6. Listen to their Story
Listening to people share their stories will provide a deep sense of connection for you both. It will also open your eyes to the person’s felt needs and how you might more effectively pray for them. It may even open the door for you to share your story. This is an opportunity for you to see the work of the Holy Spirit in someone’s life and testify to the work of the Spirit in your own life. Be prepared to sit for a while and look for opportunities to bring Christ’s comfort to the sojourner. You would be surprised how comforting it is to a refugee to hear that God has prepared a place of eternal rest for them in heaven. Few people can understand the blessing of heavenly citizenship, or the light burden and easy yoke of our Lord, better than a refugee. Remember that many of these refugees have experienced trauma that may come up in their stories. Sharing traumatic experiences may retraumatize someone so be careful not to encourage them to share more than they’re comfortable with. If something does come up, let their caseworker know so that they can connect them with a trauma specialist.
7. Give a Sense of Belonging
Navigating a new society is daunting. They will need multiple helpers to come alongside them as they adjust to American culture and find their place in society. Unfortunately, many refugees will inevitably meet some people who do not think they belong in America and may even tell them as much. Be sure to go out of your way to regularly tell them how blessed you are that God brought them here, and how your mutual friendship has impacted you personally, as well as your relationship with God. Let them know that our scripture teaches us to show hospitality to the stranger because we might be entertaining angels unawares. In other words, tell them that their coming to America has provided you the opportunity and privilege, not only to love them but to love God. Muslims have a similar theology regarding hospitality as service to God. It will also be helpful to connect them with other Afghan immigrants. Developing community with other Afghans who are further along in resettlement will help them to see that things will get better.
8. Overcoming Language Barriers
Some refugees will speak perfect English because they served as translators for the U.S. in Afghanistan; however, many will not. The resettlement agency will have access to translators and will provide refugees opportunities for English as a Second Language (ESL) classes. During medical appointments, translation services should also be provided by the hospital or doctor’s office. However, you will not always have access to translation services during your visits. There are a few apps that can be downloaded to your smartphone, but it will require literacy which is not a guarantee. If all else fails, chances are the refugee knows someone back home, or somewhere else in America who knows English and can translate. Facetime or WhatsApp will be very helpful in these situations. Be careful not to overburden translators and try to get comfortable with nonverbal communication. You can still be a loving friend to someone without always using words. Consider learning a few phrases in their language as well. It will help them to feel a connection to you when you take a genuine interest in their language and culture.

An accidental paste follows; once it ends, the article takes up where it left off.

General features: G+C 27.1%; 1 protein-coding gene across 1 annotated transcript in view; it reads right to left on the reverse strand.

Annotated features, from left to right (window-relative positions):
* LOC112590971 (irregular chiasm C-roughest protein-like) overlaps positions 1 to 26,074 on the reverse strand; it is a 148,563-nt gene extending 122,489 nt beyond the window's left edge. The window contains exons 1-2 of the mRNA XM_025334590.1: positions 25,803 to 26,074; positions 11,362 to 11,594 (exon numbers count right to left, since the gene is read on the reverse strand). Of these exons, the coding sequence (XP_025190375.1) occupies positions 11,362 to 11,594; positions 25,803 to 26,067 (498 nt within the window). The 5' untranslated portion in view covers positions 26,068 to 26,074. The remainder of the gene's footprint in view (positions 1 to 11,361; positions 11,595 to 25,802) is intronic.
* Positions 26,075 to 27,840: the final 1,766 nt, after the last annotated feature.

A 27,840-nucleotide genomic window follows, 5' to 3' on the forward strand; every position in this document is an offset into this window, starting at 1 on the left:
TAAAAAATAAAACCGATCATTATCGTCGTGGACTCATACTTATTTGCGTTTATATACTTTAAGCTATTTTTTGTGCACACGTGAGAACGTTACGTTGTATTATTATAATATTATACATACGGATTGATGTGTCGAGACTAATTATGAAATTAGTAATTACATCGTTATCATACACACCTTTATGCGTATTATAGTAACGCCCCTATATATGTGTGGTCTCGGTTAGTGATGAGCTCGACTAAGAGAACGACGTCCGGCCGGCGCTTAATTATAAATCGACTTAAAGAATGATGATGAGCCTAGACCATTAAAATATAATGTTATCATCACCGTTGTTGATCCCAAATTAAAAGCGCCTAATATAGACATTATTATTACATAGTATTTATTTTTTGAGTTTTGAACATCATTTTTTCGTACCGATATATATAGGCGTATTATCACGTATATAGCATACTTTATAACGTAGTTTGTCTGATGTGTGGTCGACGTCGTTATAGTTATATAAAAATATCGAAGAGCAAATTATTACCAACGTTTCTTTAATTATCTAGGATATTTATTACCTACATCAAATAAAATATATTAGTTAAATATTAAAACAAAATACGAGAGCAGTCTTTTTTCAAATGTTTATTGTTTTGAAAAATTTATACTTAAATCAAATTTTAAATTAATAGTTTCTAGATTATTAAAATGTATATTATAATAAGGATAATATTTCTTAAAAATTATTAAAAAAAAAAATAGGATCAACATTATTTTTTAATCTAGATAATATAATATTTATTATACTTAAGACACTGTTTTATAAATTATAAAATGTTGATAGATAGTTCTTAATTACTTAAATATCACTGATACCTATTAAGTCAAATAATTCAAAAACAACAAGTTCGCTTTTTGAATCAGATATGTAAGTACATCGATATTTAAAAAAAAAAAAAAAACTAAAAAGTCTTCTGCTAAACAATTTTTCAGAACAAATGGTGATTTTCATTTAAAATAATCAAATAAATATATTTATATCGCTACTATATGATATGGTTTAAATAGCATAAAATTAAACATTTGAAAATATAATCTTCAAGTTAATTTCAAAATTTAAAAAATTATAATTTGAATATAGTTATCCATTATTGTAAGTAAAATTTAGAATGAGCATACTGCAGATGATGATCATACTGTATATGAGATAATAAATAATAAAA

9. Cultural Tips
Accept the reality that at some point you will likely do something offensive because it is impossible to entirely avoid. There are many ways Afghan’s will need to adjust in America, but we should do everything we can to help them during the transition. Probably the most important things are related to purity laws. Gender segregation is largely practiced throughout the Muslim world. You should avoid creating any situation where two people from the opposite sex are forced to be alone together. This would likely only be an issue when arranging rides to appointments. Do not initiate physical contact (even a handshake) with the opposite sex. Dress modestly when interacting with your Muslim friends. The less skin you show the better. As for food, avoid bringing or serving any meat that is not halal; this is like kosher laws for Jews. You can find halal meat at your local international grocery store. Avoid using your left hand, if possible, especially when eating or handing someone something. If a Muslim friend is visiting your home, keep the dog outside. Dogs are considered unclean, and your Muslim friend will not want them jumping on them. Finally, avoid serving alcohol; this is considered forbidden in Islam.
10. Be Flexible
Refugee ministry is often unpredictable and sometimes stressful. You will need to work on increasing your frustration tolerance. If you tend to be rigid and expect things to go according to a particular plan, refugee ministry is an incredible opportunity for you to grow in flexibility. Last-minute things will come up, appointments will be missed, people will be late, miscommunication will happen, offenses will occur, and expectations will need to be adjusted. Do not let this scare you away from getting involved. You will be stretched in good ways. You also need to be flexible with yourself. Maybe you started off with lots of energy and passion for helping a family and now it’s starting to feel like a burden. Maybe the cultural differences that once seemed cool, or exotic, are now frustrating. This may lead to feelings of shame or guilt because you have high expectations of yourself. It’s okay, you’re human and chances are your expectations were too high. Keep asking God for strength to serve and then carry on doing what you can.
This article by Dr. Trevor Castor was originally published by the Zwemer Center for Muslim Studies. https://www.zwemercenter.com/guide/guide-for-helping-afghan-refugees/